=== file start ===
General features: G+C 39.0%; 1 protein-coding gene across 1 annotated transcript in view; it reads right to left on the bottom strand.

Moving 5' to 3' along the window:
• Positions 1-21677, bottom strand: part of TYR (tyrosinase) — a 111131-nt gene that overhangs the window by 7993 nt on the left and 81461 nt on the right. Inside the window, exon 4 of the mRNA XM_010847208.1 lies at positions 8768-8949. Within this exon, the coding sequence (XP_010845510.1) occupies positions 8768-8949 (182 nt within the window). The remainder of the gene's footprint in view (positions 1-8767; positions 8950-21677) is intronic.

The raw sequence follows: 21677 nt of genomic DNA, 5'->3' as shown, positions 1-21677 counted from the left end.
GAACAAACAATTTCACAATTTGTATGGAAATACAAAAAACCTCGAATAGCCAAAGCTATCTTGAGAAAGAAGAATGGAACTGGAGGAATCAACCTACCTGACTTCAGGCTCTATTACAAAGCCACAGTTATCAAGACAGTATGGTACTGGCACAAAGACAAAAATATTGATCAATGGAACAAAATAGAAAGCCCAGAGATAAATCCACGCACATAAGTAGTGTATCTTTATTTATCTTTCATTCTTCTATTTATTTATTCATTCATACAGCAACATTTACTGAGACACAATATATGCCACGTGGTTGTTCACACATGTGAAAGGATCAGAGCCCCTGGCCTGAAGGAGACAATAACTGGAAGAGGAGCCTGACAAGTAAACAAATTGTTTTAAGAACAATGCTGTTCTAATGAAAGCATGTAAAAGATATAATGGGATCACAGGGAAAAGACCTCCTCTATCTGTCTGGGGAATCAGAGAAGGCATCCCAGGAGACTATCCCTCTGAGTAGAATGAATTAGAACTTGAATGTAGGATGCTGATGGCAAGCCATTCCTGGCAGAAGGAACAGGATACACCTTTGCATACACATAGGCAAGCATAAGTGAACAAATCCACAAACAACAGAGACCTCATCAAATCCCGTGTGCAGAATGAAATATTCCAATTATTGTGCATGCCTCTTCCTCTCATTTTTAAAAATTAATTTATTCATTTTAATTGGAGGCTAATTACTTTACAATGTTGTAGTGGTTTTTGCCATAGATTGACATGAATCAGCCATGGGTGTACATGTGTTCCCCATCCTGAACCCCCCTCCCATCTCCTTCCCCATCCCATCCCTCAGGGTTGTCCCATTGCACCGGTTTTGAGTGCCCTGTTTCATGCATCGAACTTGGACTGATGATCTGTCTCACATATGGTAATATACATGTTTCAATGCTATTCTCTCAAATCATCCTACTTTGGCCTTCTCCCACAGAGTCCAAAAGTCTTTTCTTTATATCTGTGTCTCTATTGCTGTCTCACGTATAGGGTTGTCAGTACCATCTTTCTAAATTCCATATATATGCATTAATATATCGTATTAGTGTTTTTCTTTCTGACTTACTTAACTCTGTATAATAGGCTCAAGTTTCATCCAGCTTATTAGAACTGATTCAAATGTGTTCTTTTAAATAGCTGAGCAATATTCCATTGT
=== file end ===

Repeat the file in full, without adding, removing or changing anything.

General features: G+C 39.0%; 1 protein-coding gene across 1 annotated transcript in view; it reads right to left on the bottom strand.

Moving 5' to 3' along the window:
• Positions 1-21677, bottom strand: part of TYR (tyrosinase) — a 111131-nt gene that overhangs the window by 7993 nt on the left and 81461 nt on the right. Inside the window, exon 4 of the mRNA XM_010847208.1 lies at positions 8768-8949. Within this exon, the coding sequence (XP_010845510.1) occupies positions 8768-8949 (182 nt within the window). The remainder of the gene's footprint in view (positions 1-8767; positions 8950-21677) is intronic.

The raw sequence follows: 21677 nt of genomic DNA, 5'->3' as shown, positions 1-21677 counted from the left end.
GAACAAACAATTTCACAATTTGTATGGAAATACAAAAAACCTCGAATAGCCAAAGCTATCTTGAGAAAGAAGAATGGAACTGGAGGAATCAACCTACCTGACTTCAGGCTCTATTACAAAGCCACAGTTATCAAGACAGTATGGTACTGGCACAAAGACAAAAATATTGATCAATGGAACAAAATAGAAAGCCCAGAGATAAATCCACGCACATAAGTAGTGTATCTTTATTTATCTTTCATTCTTCTATTTATTTATTCATTCATACAGCAACATTTACTGAGACACAATATATGCCACGTGGTTGTTCACACATGTGAAAGGATCAGAGCCCCTGGCCTGAAGGAGACAATAACTGGAAGAGGAGCCTGACAAGTAAACAAATTGTTTTAAGAACAATGCTGTTCTAATGAAAGCATGTAAAAGATATAATGGGATCACAGGGAAAAGACCTCCTCTATCTGTCTGGGGAATCAGAGAAGGCATCCCAGGAGACTATCCCTCTGAGTAGAATGAATTAGAACTTGAATGTAGGATGCTGATGGCAAGCCATTCCTGGCAGAAGGAACAGGATACACCTTTGCATACACATAGGCAAGCATAAGTGAACAAATCCACAAACAACAGAGACCTCATCAAATCCCGTGTGCAGAATGAAATATTCCAATTATTGTGCATGCCTCTTCCTCTCATTTTTAAAAATTAATTTATTCATTTTAATTGGAGGCTAATTACTTTACAATGTTGTAGTGGTTTTTGCCATAGATTGACATGAATCAGCCATGGGTGTACATGTGTTCCCCATCCTGAACCCCCCTCCCATCTCCTTCCCCATCCCATCCCTCAGGGTTGTCCCATTGCACCGGTTTTGAGTGCCCTGTTTCATGCATCGAACTTGGACTGATGATCTGTCTCACATATGGTAATATACATGTTTCAATGCTATTCTCTCAAATCATCCTACTTTGGCCTTCTCCCACAGAGTCCAAAAGTCTTTTCTTTATATCTGTGTCTCTATTGCTGTCTCACGTATAGGGTTGTCAGTACCATCTTTCTAAATTCCATATATATGCATTAATATATCGTATTAGTGTTTTTCTTTCTGACTTACTTAACTCTGTATAATAGGCTCAAGTTTCATCCAGCTTATTAGAACTGATTCAAATGTGTTCTTTTAAATAGCTGAGCAATATTCCATTGT